The new leader of the Parti Québécois is an ardent student of U.S politics. Former journalist Jean-François Lisée was the Washington correspondent for La Presse and l’Actualité in the 1980s and in 1990 won a Governor-General’s award for his book Dans l’œil de l’aigle (In the Eye of the Eagle) which examined U.S. attitudes toward Quebec independence.
Lisée is also the author of countless political essays, including “Nous” (2007), a treatise on relations with Quebec’s minorities, and “Le Journal de Lisée” (2014), his reflections on 18 months in power with the Pauline Marois PQ government. The latter was written as a pamphlet to help launch his first, failed, attempt to win the PQ leadership after Marois’s resignation, a contest in which he was handily defeated by media mogul Pierre Karl Péladeau. At the time, Lisée’s declaration that he would have voted against the Marois government’s controversial Charter of Values — and his insistence that PKP would have to relinquish control of his media empire if he expected to lead the party — made him both a dark horse candidate and a black sheep within the party. Former PQ veteran Louise Beaudoin even went so far as to declare Lisée’s political future in the party at an end.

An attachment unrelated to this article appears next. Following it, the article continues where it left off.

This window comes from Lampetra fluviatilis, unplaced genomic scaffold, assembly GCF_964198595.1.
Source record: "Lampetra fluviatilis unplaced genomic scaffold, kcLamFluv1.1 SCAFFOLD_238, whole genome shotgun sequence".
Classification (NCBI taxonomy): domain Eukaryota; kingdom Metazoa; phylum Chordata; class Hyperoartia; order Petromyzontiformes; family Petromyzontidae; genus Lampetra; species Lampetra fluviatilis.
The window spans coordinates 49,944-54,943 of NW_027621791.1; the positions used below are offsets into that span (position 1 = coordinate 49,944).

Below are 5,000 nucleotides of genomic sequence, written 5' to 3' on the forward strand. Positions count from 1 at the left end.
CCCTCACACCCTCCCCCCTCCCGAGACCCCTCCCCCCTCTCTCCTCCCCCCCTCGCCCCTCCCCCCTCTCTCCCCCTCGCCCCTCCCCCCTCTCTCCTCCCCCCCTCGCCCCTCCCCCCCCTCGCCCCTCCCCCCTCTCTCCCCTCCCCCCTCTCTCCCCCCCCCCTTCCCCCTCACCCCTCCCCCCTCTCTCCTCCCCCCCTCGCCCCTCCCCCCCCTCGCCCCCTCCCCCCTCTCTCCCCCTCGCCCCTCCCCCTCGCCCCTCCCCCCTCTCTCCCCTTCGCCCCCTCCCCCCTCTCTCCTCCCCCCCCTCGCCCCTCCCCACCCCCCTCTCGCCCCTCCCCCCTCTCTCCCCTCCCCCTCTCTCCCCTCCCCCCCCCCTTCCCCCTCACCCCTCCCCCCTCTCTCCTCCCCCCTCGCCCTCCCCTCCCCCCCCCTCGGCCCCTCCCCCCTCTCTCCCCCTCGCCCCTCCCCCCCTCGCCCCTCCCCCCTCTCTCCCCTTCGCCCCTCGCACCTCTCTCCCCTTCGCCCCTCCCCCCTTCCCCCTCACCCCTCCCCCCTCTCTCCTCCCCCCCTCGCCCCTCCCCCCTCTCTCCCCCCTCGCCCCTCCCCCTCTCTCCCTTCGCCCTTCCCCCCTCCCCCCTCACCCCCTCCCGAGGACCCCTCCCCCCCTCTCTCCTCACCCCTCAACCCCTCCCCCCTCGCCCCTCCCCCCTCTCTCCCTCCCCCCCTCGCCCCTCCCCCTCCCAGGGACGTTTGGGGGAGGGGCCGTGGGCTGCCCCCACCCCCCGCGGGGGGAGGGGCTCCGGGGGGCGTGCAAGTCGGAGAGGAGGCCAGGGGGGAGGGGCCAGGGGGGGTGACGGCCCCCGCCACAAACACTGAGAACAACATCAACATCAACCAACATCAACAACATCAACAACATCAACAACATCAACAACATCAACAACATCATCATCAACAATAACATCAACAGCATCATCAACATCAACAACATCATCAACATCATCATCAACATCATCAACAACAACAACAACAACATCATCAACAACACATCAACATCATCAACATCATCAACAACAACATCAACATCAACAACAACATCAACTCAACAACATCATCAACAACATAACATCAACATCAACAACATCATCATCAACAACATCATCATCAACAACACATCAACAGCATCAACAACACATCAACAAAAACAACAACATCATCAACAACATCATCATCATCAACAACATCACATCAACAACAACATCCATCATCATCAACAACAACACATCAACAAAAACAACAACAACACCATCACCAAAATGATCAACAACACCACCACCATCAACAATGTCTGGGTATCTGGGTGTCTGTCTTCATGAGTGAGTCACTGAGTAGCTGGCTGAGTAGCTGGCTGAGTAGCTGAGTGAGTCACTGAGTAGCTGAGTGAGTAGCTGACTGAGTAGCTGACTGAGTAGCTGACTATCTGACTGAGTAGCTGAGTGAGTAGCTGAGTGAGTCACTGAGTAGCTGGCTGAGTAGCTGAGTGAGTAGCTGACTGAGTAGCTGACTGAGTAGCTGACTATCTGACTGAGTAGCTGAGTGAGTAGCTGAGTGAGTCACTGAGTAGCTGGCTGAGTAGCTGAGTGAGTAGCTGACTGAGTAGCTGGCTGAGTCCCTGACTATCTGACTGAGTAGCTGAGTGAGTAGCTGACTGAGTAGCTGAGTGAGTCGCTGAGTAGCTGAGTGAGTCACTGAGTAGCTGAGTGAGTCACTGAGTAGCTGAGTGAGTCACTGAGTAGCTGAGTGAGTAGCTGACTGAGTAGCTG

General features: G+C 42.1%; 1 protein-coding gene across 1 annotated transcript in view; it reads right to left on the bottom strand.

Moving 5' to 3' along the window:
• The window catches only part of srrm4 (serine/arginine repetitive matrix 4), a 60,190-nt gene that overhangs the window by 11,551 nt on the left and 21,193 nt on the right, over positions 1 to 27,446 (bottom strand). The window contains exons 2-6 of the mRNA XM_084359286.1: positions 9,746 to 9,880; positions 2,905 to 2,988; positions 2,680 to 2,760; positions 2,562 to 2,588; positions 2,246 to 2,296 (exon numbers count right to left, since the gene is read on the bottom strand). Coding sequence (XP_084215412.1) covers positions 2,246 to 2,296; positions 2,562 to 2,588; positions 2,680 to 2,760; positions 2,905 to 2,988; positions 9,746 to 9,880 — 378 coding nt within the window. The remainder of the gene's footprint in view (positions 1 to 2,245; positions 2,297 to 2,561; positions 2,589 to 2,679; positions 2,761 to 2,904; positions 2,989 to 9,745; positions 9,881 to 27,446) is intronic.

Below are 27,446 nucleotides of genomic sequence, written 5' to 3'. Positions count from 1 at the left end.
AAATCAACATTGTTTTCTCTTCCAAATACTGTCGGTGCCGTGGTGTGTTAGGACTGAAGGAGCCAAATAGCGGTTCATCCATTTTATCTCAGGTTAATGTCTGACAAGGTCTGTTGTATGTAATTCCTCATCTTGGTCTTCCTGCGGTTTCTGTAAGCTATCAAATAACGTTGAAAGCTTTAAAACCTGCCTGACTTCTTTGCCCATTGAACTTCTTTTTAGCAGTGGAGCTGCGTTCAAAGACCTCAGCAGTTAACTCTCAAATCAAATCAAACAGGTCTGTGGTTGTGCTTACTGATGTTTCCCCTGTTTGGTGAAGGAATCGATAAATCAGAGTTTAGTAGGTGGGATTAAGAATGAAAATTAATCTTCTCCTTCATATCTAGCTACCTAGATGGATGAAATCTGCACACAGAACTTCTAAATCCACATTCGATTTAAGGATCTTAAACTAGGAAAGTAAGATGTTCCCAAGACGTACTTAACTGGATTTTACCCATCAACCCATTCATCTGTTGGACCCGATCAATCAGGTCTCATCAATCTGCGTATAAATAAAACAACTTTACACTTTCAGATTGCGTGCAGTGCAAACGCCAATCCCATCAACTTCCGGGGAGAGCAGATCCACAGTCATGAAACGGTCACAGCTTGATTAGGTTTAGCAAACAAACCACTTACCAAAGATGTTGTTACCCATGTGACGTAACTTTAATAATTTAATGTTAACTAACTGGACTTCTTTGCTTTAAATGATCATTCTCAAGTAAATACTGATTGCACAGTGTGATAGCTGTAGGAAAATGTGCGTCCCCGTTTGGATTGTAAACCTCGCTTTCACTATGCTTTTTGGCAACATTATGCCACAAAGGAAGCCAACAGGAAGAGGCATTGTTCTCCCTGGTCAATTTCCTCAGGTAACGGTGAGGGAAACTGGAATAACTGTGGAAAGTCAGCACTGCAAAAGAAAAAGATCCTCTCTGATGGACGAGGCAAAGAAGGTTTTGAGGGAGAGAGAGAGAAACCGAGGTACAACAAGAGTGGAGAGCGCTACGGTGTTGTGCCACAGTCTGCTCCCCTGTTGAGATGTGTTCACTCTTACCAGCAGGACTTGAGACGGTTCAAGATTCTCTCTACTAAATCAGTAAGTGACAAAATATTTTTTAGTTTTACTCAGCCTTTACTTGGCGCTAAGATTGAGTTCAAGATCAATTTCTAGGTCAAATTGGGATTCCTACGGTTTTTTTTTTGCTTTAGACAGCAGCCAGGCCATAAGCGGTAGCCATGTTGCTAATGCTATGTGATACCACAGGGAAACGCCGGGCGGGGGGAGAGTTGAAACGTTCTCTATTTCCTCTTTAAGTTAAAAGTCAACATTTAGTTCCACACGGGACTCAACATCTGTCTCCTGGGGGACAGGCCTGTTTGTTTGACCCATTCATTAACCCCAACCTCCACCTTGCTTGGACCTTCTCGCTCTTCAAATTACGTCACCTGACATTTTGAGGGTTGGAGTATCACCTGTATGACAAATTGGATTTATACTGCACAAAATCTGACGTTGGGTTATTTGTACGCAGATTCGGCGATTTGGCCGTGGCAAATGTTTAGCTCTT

“Perhaps his political career … as an independent candidate has just taken off. But the PQ as such —and knowing that party from within as I know — he must be hated as I speak.”
Beaudoin must be rolling in her own political grave now that Lisée has been elected on his second attempt at winning the PQ leadership, left vacant when Péladeau’s marital problems turned out to be a more unsurmountable obstacle than his crystal clear ethical conflicts.